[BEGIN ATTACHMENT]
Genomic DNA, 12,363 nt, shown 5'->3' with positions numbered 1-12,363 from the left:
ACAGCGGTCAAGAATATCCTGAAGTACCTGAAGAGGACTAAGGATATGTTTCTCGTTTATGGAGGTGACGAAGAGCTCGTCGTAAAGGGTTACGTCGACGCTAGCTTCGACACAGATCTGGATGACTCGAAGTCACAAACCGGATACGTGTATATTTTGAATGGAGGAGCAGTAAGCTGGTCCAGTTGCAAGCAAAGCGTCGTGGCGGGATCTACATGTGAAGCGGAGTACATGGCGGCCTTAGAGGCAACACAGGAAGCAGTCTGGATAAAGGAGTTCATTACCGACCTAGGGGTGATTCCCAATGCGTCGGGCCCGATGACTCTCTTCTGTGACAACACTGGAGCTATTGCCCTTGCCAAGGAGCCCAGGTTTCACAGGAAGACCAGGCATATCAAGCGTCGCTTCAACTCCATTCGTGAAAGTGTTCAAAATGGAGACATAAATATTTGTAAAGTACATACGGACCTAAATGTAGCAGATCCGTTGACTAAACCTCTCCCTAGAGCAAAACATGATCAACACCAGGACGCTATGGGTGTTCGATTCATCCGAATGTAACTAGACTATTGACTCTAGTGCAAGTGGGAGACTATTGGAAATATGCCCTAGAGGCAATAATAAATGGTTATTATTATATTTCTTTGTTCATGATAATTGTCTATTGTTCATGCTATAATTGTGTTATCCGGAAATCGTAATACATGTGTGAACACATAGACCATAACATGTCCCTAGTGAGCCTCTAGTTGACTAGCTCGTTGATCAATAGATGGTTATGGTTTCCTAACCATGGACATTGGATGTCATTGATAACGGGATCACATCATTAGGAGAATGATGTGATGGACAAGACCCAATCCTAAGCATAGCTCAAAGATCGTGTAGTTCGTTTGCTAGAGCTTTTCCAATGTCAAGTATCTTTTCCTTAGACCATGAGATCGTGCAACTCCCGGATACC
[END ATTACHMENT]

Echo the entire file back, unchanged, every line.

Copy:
Genomic DNA, 12,363 nt, shown 5'->3' with positions numbered 1-12,363 from the left:
ACAGCGGTCAAGAATATCCTGAAGTACCTGAAGAGGACTAAGGATATGTTTCTCGTTTATGGAGGTGACGAAGAGCTCGTCGTAAAGGGTTACGTCGACGCTAGCTTCGACACAGATCTGGATGACTCGAAGTCACAAACCGGATACGTGTATATTTTGAATGGAGGAGCAGTAAGCTGGTCCAGTTGCAAGCAAAGCGTCGTGGCGGGATCTACATGTGAAGCGGAGTACATGGCGGCCTTAGAGGCAACACAGGAAGCAGTCTGGATAAAGGAGTTCATTACCGACCTAGGGGTGATTCCCAATGCGTCGGGCCCGATGACTCTCTTCTGTGACAACACTGGAGCTATTGCCCTTGCCAAGGAGCCCAGGTTTCACAGGAAGACCAGGCATATCAAGCGTCGCTTCAACTCCATTCGTGAAAGTGTTCAAAATGGAGACATAAATATTTGTAAAGTACATACGGACCTAAATGTAGCAGATCCGTTGACTAAACCTCTCCCTAGAGCAAAACATGATCAACACCAGGACGCTATGGGTGTTCGATTCATCCGAATGTAACTAGACTATTGACTCTAGTGCAAGTGGGAGACTATTGGAAATATGCCCTAGAGGCAATAATAAATGGTTATTATTATATTTCTTTGTTCATGATAATTGTCTATTGTTCATGCTATAATTGTGTTATCCGGAAATCGTAATACATGTGTGAACACATAGACCATAACATGTCCCTAGTGAGCCTCTAGTTGACTAGCTCGTTGATCAATAGATGGTTATGGTTTCCTAACCATGGACATTGGATGTCATTGATAACGGGATCACATCATTAGGAGAATGATGTGATGGACAAGACCCAATCCTAAGCATAGCTCAAAGATCGTGTAGTTCGTTTGCTAGAGCTTTTCCAATGTCAAGTATCTTTTCCTTAGACCATGAGATCGTGCAACTCCCGGATACC